5. Do you decorate your house with lights?
Not usually.

6. Do you write a Christmas letter?
Yes. Wish they could have hyperlinks.

7. Do you like receiving Christmas letters/photos?
Yes. My favorite of all time was John and Sally's Christmas photo card -- showing them on a trip to the Grand Canyon au natural.

8. What is your favorite Christmas story/movie?
Scrooge. Last year Zorg gave me about 20 different DVD versions of it. I like the one with Patrick Stewart.

9. Have you ever made a gingerbread house?
No. But I own a book on how to do it, so watch out!

10. Poinsettias or holly?
Holly. Poinsettias are hazardous to cats (though my cats survived many years of them before I was warned by the vet).

11. Do you display a nativity scene?
No. We do a more Solstice-y version of Christmas with white candles and fir boughs. And lots of little reindeer -- I collect homemade wooden reindeer at Ballard yard sales.

12. Do you bake Christmas cookies?
Yep. My mother is in charge of baking spritz cookies, to which I am horribly addicted.

13. Ham or turkey?
Chinese. It's traditional for one side of my family.

14. In what languages can you wish someone a Merry Christmas (without cheating)?
Merry Christmas
Joyeux Noel
Bon Natale
God Jul

15. Do you know all the words to Jingle Bells?

16. Do you put presents under the tree?
Everything but the catnip toys.

17. How do you eat a candy cane?
I don't.

18. What is your biggest holidays pet peeve?
The line at the Post Office.

19. What is your favorite Christmas tradition?
Putting the ornaments on the tree and thinking about the people who made them or gave them to me or were with me when I bought them.

20. What was the best present you ever got for Christmas?
A Smith-Corona typewriter (from my mom and dad in 1970).

(Please note that the cat in the lower righthand corner of the photo satisfies the requirements for catblogging.)

Sunday, December 17, 2006

Storm report

"We're fine," I said, somewhat impatiently, when my mother called from Florida Friday morning. She frequently calls because some weatherbabbler in Florida has reported that "Seattle is buried in four feet of snow" when the snow fell in the passes, and there's not a flake here. I assumed all her comments about the aftermath of the windstorm had about the same level of accuracy, and went about my business, driving around Ballard and doing errands. I saw a total of two trees down, both in people's yards.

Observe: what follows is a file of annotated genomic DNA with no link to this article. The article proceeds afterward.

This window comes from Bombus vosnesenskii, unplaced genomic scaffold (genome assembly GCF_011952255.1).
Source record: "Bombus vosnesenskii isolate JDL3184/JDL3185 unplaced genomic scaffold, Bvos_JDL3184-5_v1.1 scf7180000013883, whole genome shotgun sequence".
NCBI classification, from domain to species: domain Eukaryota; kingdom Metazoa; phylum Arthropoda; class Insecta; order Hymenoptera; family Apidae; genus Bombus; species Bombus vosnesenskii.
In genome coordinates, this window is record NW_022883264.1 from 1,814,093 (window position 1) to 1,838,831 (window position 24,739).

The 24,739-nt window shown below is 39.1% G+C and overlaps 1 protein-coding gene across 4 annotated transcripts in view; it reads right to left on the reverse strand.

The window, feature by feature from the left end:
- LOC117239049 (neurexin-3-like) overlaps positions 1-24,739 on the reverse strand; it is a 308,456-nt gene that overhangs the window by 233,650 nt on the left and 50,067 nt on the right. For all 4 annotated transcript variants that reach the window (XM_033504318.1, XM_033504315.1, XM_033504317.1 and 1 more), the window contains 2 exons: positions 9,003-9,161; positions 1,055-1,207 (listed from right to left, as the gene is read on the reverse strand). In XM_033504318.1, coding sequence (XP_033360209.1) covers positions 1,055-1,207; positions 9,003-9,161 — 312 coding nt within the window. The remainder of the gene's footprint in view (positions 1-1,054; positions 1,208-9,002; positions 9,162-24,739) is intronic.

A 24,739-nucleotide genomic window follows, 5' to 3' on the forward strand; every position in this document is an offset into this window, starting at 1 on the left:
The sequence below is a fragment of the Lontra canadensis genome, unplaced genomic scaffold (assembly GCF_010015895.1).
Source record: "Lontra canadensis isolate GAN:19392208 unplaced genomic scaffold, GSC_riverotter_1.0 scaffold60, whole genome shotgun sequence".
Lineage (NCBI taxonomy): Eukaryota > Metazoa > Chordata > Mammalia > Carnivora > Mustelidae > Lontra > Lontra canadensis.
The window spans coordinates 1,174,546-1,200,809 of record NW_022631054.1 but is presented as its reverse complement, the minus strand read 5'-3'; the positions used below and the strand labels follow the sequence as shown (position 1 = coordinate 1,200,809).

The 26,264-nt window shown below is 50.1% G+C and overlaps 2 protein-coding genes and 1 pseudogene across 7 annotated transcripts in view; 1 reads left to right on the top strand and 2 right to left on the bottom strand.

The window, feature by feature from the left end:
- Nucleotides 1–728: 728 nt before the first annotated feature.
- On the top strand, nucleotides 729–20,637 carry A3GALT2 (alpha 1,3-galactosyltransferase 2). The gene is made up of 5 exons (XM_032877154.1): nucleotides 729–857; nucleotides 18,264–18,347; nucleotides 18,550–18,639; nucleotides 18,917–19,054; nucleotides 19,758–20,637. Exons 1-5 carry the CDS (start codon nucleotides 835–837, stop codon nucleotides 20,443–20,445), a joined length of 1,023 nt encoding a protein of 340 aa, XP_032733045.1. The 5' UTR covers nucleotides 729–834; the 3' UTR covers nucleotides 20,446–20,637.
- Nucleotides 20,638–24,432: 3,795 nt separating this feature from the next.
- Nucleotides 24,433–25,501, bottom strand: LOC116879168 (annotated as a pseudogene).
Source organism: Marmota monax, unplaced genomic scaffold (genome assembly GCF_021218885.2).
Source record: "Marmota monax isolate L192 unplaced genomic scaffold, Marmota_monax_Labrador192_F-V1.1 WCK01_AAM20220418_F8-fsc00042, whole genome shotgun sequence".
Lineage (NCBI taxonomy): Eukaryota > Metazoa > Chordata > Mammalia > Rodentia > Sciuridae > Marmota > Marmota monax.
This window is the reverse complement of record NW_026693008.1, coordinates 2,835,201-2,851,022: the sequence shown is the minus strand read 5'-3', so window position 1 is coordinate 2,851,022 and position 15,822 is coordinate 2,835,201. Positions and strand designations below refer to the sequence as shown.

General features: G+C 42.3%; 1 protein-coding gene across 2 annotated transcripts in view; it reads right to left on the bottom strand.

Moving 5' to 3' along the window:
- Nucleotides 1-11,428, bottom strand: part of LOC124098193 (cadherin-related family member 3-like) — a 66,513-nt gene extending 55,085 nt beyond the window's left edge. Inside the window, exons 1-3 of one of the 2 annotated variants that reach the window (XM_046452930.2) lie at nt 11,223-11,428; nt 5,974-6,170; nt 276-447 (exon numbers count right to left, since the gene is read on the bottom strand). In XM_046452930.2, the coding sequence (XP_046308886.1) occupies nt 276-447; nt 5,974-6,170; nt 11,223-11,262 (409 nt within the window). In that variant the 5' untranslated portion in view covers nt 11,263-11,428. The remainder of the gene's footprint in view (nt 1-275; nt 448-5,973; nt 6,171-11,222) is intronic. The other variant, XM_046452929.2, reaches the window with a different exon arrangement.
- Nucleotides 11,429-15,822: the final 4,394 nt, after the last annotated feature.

So I was astonished today to find out that many Seattle-area friends are without power, without heat, and without internet connections; that many roads are blocked by fallen trees and wires; that many major intersections are without traffic lights; and that North Seattle community centers were being opened so people would have somewhere warm to sleep, and warm showers.

We were very, very, lucky here in Ballard. And very grateful.

Thursday, December 14, 2006

Is Seattle pizza any good?

There was a spirited discussion of Seattle pizza today on KUOW's Weekday hosted by Steve Scher. Download the mp3 file of the show (Thursday on Weekday: Hour Two) and you'll hear me as the first caller on the pizza segment, about 18 minutes into the show. I had a chance to voice some of my views about "neo-traditional" pizza and Tom Douglas' new pizzeria, Serious Pie, in a discussion with Ed Levine, author of Pizza: Slice of Heaven.

Wednesday, December 13, 2006

Third person (feline)

Kaylee, our little tabby, goes to a glass door or mirror and paws it frantically to signal that she wants to be let in or let out. It doesn't have to be the door she wants to be let out of; it just has to be glass.

She has recently started doing this to signal that one of our other cats wants to come in and is waiting patiently at the (glass) back door -- visible to her, but not to me.

Tonight, while drinking tea at the kitchen table, I became aware of Kaylee pawing wildly on the glass door of the toaster oven. I turned around and, sure enough, our elderly cat Betaille was at the back door, waiting to come in.

If pawing means "want in/out" (verb) then Kaylee uses both first person ("I want in/out") and third person ("She wants in/out"). I find this rather impressive. Kaylee and Betaille don't particularly like each other, so Kaylee gets no advantage from Betaille coming in. She's just busybodying.

Tuesday, December 12, 2006

Better than a chill pill